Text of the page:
November 22 2008
By Nigel Morris
Banks are told to do their bit for the economy / Downing Street considers ‘nuclear option’ to make lenders release cash
The Government is using the threat of a wholesale nationalisation of banks in an attempt to force institutions to lend billions to small companies struggling to survive as Britain slips into recession.
Downing Street yesterday made plain its fury over high street banks which refuse to use the massive injection of taxpayers’ money they have received to come to the rescue of businesses hit by the credit crisis. Lenders have also faced criticism over interest rates charged to homeowners and for stepping up repossessions.
Meanwhile, Gordon Brown dismissed suggestions that he should take advantage of his reviving popularity by calling a June general election, insisting he was fully focused on steering Britain out of the downturn, starting with Monday’s pre-Budget report.
It will spell out plans for tax cuts and assistance for the country’s 4.7 million small firms. The aid will be funded by increases in government borrowing, which is on course to exceed £100bn next year. Alistair Darling, the Chancellor, will also announce that taxes will have to rise in the medium term to reduce the national debt. The financial stimulus package is designed to breathe new life into the economy but Mr Darling fears the behaviour of the banks could undermine the moves.
He is expected to announce controlson the interest rates charged on small business loans, as well as measures to stem the rising tide of repossessions.
Ministers are irritated that banks the Treasury bailed out are dragging their feet over passing on the money. The Treasury took stakes in HBOS, Lloyds TSB and Royal Bank of Scotland in return for £37bn of public funds. The banks promised to return lending to last year’s levels. John McFall, the chairman of the Treasury select committee and an ally of Mr Brown and Mr Darling, raised the prospect of state control, saying: “If the banks do not play ball, and will not resume lending, then the demand for full-scale nationalisation may well grow.”
No 10 refused to rule out such a step, regarded by officials as the “nuclear option”. Mr Brown’s spokesman said: “In these circumstances, of course we have got to look at all the options. But we want to work constructively with the banks to ensure they fulfil the commitments they have entered into.”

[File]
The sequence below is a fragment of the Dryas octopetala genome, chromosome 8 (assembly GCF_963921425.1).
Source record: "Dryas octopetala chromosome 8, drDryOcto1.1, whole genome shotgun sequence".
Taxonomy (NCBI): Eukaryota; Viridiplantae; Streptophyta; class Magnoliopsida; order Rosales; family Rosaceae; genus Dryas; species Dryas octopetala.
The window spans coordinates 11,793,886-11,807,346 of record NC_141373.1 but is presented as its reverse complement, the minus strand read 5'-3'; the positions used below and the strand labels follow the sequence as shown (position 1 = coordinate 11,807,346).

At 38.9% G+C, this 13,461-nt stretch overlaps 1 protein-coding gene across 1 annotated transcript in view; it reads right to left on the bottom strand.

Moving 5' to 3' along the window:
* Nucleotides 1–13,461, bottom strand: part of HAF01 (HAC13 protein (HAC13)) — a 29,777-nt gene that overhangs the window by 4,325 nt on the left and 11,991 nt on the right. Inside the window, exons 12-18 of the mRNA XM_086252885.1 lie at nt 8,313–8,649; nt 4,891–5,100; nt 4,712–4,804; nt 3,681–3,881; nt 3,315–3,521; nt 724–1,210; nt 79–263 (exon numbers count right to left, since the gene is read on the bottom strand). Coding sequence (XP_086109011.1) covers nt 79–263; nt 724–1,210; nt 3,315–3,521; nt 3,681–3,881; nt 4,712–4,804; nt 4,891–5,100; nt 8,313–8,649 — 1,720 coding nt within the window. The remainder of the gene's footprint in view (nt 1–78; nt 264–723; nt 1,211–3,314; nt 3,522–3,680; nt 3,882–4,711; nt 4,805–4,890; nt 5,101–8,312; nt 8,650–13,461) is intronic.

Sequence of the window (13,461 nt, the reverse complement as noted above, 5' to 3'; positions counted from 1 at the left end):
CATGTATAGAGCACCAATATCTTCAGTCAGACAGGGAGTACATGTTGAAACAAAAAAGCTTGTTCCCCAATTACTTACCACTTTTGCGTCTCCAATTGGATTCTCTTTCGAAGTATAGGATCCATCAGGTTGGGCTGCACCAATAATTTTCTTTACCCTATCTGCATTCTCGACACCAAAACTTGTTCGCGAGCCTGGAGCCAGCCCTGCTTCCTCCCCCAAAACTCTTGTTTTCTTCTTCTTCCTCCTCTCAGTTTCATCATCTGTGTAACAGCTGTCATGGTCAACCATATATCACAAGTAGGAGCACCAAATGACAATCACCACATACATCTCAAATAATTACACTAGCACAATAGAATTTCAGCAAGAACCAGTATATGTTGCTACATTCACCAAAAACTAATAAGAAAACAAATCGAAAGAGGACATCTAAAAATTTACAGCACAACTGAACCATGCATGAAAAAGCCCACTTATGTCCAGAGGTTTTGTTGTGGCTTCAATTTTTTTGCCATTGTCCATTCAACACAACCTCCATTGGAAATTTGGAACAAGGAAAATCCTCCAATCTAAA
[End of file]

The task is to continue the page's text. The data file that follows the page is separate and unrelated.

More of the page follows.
Asked a second time about full nationalisation, he replied: “It would clearly be foolish for anybody to rule out specific options at this stage.”The Government has made little effort to disguise its frustration at the behaviour of banks towards small businesses and mortgage-payers.
Mr Darling is preparing to use his pre-Budget report to fire a shot across their bows with tough demands on lending. He is not expected to impose further legal sanctions on banks, such as the appointment of a powerful watchdog to monitor lending rates, but officials want to keep options in reserve if the banks fail to respond.
As figures from the Council of Mortgage Lenders showed a 12 per cent increase in house repossessions in the third quarter, Mr Brown signalled further help was on the way for families at risk of losing their homes. He acknowledged that Northern Rock, which is already in public hands, was among the worst offenders. “We have been talking to Northern Rock about its practices and I think you will see some changes … very soon,” he said.
Mr Brown dismissed suggestions he could call a general election on 4 June, to coincide with European and local elections, if Labour’s recovery in the polls is sustained into next spring. “My undivided attention is on the economy, I’m not thinking about anything else, it’s 100 per cent of my attention and you just discount all these stories. I’m actually not thinking about anything related to internal politics.”
Angela Knight, the chief executive of the British Bankers’ Association, insisted that lending to small firms was at the same level as last year.
Meanwhile, Honda said that production would halt at its Swindon plant for two months, but none of its 4,800 workers would be laid off.